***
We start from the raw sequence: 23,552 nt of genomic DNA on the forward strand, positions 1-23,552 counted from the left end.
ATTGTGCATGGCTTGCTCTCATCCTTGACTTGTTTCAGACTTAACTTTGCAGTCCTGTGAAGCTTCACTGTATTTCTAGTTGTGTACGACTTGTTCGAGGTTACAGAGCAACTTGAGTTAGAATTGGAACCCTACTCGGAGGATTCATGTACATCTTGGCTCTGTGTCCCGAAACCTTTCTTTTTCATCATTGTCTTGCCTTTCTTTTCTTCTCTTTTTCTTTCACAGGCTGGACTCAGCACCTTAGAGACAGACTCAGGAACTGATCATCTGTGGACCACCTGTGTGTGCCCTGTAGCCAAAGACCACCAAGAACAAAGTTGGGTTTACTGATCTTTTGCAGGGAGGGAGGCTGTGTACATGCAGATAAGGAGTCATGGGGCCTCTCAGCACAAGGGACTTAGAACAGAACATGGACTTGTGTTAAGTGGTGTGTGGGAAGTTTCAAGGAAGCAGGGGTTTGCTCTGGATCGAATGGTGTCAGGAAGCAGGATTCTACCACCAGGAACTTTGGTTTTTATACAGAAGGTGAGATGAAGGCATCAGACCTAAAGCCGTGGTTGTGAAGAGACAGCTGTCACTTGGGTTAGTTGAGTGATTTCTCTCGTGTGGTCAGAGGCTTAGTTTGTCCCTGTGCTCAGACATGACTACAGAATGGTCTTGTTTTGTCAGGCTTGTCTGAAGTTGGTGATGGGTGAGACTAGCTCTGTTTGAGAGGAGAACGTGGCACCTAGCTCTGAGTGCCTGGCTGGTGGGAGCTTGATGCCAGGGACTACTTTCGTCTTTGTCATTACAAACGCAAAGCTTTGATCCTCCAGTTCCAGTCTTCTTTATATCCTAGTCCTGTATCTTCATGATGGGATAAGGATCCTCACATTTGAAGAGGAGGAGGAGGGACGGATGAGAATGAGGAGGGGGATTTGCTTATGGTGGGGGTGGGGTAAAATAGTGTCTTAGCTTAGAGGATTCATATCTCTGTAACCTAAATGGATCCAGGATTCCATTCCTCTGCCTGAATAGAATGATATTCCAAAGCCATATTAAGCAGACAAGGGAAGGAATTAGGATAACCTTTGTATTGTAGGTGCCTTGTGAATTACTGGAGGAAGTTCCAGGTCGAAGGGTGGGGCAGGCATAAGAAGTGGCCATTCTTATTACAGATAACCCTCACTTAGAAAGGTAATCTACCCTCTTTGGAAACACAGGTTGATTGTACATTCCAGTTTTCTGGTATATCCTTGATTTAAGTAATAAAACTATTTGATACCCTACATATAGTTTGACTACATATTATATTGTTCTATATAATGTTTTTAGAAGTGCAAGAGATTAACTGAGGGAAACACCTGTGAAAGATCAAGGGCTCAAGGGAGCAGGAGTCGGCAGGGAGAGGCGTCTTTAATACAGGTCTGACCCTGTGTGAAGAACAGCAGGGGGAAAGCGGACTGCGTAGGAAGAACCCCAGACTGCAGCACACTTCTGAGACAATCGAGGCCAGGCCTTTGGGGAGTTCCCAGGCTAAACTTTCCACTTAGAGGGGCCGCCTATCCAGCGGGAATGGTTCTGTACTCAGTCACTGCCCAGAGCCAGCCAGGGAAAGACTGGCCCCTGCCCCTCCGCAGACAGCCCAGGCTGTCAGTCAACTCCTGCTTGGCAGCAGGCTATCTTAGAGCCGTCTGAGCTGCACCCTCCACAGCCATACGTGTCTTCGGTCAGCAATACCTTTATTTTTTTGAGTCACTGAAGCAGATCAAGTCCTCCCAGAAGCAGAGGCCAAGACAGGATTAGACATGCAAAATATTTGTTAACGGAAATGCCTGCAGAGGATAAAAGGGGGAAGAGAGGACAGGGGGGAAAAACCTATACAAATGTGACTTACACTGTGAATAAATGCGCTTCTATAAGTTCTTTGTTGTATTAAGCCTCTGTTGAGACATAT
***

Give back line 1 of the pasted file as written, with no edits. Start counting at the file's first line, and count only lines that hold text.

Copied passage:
We start from the raw sequence: 23,552 nt of genomic DNA on the forward strand, positions 1-23,552 counted from the left end.